AskDefine | Define contradict

Dictionary Definition

contradict

Verb

1 be in contradiction with [syn: belie, negate]
2 deny the truth of [syn: negate, contravene]
3 be resistant to; "The board opposed his motion" [syn: oppose, controvert]
4 prove negative; show to be false [syn: negate] [ant: confirm]

User Contributed Dictionary

English

Verb

  1. To deny the truth of (a statement or statements).
    His testimony contradicts hers.
  2. To make a statement denying the truth of the statement(s) made by (a person).
    Everything he says contradicts me.

Translations

deny the truth of (a statement or statements)
deny the truth of statements made by (a person)

Extensive Definition

In logic, a contradiction consists of a logical incompatibility between two or more propositions. It occurs when the propositions, taken together, yield two conclusions which form the logical inversions of each other. Illustrating a general tendency in applied logic, Aristotle’s law of noncontradiction states that “One cannot say of something that it is and that it is not in the same respect and at the same time.”
By extension, outside of formal logic, one can speak of contradictions between actions when one presumes that their motives contradict each other.

Contradiction in formal logic

In formal logic, particularly in propositional and first-order logic, a proposition \varphi is a contradiction if and only if \varphi\vdash\bot. Since for contradictory \varphi it is true that \vdash\varphi\rightarrow\psi for all \psi (because \varphi\rightarrow\bot\rightarrow\psi), one may prove any proposition from a set of axioms which contains contradictions.

Contradictions and philosophy

Adherents of the epistemological theory of coherentism typically claim that as a necessary condition of the justification of a belief, that belief must form a part of a logically non-contradictory (consistent) system of beliefs. Some dialetheists, including Graham Priest, have argued that coherence may not require consistency.

Pragmatic contradictions

Pragmatic contradictions often occur in philosophy that the very presence of the argument contradicts the claims of the argument. An inconsistency arising because of the normal implications of saying something, rather than because of the content of what is said. For examples, Heraclitus’s proposition that knowledge is impossible; or, arguably, Nietzsche’s statement that one should not obey others, or moore's paradox. These are self-refuting statements and performative contradictions.

Contradiction outside formal logic

Colloquial usage can label actions or statements (or both) as contradicting each other when due (or perceived as due) to presuppositions which are contradictory in the logical sense.
In dialectical materialism, contradiction, as derived by Karl Marx from Hegelianism, usually refers to an opposition of social forces. Most prominently (according to Marx), capitalism entails a social system that has contradictions because the social classes have conflicting collective goals. These contradictions stem from the social structure of society and inherently lead to class conflict, economic crisis, and eventually revolution, the existing order’s overthrow and the formerly oppressed classes’ ascension to political power.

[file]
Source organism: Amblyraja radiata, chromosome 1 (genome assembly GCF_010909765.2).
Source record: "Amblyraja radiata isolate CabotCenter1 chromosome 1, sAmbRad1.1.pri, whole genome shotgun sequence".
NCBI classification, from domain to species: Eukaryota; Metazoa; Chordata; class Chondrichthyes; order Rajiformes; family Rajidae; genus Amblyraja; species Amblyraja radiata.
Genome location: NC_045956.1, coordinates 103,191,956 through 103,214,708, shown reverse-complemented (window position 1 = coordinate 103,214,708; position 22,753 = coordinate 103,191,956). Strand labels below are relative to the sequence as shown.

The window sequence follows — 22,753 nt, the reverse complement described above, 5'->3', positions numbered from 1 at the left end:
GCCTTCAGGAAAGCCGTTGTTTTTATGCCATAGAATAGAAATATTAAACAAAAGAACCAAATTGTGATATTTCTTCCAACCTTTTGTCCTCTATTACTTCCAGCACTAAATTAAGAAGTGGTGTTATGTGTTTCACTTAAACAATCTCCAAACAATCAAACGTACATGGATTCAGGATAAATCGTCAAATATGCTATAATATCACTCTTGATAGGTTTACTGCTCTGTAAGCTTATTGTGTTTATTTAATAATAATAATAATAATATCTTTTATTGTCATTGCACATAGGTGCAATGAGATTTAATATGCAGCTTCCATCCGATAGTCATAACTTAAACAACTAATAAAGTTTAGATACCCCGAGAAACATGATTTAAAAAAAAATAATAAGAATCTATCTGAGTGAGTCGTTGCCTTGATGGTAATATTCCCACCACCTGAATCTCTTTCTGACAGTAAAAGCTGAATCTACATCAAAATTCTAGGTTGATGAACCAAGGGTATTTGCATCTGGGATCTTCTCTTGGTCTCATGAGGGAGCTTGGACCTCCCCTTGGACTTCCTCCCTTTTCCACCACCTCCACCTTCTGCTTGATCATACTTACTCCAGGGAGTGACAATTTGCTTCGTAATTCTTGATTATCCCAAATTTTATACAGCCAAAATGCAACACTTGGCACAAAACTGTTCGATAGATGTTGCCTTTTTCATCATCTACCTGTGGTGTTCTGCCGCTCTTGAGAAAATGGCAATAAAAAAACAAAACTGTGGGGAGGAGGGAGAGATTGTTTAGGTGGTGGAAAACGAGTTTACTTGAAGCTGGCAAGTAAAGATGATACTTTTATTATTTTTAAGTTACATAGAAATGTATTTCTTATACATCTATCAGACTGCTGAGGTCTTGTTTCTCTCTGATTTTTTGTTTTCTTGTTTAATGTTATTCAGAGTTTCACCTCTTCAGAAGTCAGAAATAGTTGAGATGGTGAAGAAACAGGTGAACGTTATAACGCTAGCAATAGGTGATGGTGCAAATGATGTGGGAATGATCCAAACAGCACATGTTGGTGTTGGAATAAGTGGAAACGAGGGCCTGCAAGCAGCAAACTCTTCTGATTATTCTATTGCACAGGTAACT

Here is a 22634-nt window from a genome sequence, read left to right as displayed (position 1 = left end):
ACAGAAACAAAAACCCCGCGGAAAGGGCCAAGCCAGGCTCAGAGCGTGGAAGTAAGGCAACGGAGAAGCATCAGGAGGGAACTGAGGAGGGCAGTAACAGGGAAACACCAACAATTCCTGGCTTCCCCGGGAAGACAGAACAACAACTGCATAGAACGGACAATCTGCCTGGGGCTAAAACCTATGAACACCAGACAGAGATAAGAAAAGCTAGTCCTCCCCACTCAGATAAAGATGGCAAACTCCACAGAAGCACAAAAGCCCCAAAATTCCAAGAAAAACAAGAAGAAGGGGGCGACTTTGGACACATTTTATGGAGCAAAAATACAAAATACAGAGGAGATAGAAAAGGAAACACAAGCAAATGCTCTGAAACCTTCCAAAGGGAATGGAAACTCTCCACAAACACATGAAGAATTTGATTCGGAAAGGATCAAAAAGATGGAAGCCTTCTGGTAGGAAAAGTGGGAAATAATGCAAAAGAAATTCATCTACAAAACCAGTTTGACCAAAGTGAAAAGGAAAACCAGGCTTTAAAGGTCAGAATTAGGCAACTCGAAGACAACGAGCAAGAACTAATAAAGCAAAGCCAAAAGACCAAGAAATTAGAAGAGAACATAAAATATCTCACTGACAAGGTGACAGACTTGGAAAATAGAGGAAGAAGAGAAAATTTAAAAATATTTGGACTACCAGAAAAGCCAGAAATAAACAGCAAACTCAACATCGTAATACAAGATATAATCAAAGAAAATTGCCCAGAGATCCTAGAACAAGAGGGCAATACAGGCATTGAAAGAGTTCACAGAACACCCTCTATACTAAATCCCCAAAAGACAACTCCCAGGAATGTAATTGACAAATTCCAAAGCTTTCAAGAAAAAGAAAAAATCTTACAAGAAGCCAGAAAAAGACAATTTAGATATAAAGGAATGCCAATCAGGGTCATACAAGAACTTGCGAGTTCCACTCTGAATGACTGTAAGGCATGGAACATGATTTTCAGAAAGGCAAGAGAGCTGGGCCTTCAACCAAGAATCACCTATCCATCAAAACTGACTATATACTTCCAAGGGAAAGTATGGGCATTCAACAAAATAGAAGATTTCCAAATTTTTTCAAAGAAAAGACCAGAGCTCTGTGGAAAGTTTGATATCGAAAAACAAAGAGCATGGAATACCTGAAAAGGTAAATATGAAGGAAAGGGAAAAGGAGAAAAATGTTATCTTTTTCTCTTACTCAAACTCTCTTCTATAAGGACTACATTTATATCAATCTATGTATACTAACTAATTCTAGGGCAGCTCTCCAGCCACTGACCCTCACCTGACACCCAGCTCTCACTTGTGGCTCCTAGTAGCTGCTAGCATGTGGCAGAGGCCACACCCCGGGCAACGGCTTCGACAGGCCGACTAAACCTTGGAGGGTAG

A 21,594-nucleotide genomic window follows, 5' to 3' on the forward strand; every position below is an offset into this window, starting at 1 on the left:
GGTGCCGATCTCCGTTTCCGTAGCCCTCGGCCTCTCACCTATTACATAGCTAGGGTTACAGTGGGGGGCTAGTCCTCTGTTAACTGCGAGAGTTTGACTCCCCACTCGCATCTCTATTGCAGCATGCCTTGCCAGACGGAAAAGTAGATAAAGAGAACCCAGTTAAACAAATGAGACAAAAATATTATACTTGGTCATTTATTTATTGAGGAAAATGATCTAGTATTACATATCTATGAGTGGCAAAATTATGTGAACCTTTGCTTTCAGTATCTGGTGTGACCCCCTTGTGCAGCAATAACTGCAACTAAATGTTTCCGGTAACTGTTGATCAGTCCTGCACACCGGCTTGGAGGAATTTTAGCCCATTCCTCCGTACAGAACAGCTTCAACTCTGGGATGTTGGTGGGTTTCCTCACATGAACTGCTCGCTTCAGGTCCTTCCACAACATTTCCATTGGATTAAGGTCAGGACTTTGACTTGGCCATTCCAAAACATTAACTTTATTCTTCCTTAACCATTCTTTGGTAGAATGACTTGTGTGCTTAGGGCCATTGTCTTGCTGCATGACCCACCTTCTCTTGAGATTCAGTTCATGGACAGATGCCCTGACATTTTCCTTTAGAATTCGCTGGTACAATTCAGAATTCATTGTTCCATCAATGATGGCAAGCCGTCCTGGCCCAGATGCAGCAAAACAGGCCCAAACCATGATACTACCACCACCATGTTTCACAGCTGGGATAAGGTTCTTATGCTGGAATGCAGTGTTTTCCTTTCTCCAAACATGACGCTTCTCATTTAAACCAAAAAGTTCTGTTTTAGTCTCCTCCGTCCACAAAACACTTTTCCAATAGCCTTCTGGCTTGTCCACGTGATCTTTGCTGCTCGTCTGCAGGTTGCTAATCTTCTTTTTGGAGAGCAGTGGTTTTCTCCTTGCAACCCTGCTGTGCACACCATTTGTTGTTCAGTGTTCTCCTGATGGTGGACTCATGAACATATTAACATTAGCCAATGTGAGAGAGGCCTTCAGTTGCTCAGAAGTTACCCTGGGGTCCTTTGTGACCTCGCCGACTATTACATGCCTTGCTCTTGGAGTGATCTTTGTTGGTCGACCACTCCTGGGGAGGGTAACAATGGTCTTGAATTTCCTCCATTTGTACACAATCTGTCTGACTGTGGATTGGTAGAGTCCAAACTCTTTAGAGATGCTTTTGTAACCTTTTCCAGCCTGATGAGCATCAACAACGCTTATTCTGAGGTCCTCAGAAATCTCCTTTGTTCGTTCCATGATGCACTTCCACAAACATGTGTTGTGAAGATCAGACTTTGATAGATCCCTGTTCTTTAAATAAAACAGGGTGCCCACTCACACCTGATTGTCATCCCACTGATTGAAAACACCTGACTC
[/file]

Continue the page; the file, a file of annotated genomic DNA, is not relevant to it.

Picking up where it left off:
Mao Zedong's philosophical essay furthered Marx and Lenin's thesis and suggested that all existence is the result of contradiction.

References

External links

contradict in Persian: تناقض
contradict in German: Kontradiktion
contradict in French: Contradiction
contradict in Korean: 모순
contradict in Icelandic: Mótsögn
contradict in Lithuanian: Prieštaravimas
contradict in Macedonian: Контрадикција
contradict in Dutch: Contradictie
contradict in Japanese: 矛盾
contradict in Norwegian: Selvmotsigelse
contradict in Polish: Sprzeczność
contradict in Portuguese: Contradição
contradict in Russian: Противоречие
contradict in Swedish: Motsägelse
contradict in Chinese: 矛盾

Synonyms, Antonyms and Related Words

abjure, abrogate, agree to disagree, annul, answer, answer conclusively, antagonize, argue down, assert the contrary, be antipathetic, be at cross-purposes, be contrary to, be inimical, be opposed to, beat against, belie, break, break off, brush aside, call into question, challenge, chuck, chuck out, clash, collide, conflict, conflict with, confound, confute, contemn, contest, contrapose, contrast with, contravene, controvert, counter, counteract, counterattack, counterbalance, countercheck, counterpoise, counterpose, countervail, counterwork, cross, crush, decline, defeat, demolish, deny, despise, differ, disaccord, disaffirm, disagree, disallow, disapprove, disavow, discard, disclaim, discount, disdain, dismiss, disown, dispose of, disprove, dispute, disregard, dissent, except, exclude, falsify, finish, floor, forbid, forswear, gainsay, garble, go against, go counter to, ignore, impugn, interfere with, jangle, jar, join issue upon, jostle, juxtapose in opposition, lock horns, meet head-on, militate against, mismatch, mismate, negate, negative, nonplus, not accept, not admit, nullify, object, offset, oppose, oppugn, overthrow, overturn, overwhelm, parry, pass by, pass up, play at cross-purposes, push aside, put to silence, rebuff, rebut, recant, reduce to silence, refuse, refuse to admit, refuse to consider, refute, reject, renounce, repel, repudiate, repulse, resist, retract, reverse, revoke, run against, run counter to, scout, set off, settle, shove away, shut up, silence, smash all opposition, spurn, squash, squelch, subvert, swim upstream, take back, take issue with, throw away, throw out, traverse, turn away, turn out, undermine, upset, vary, waive, work against
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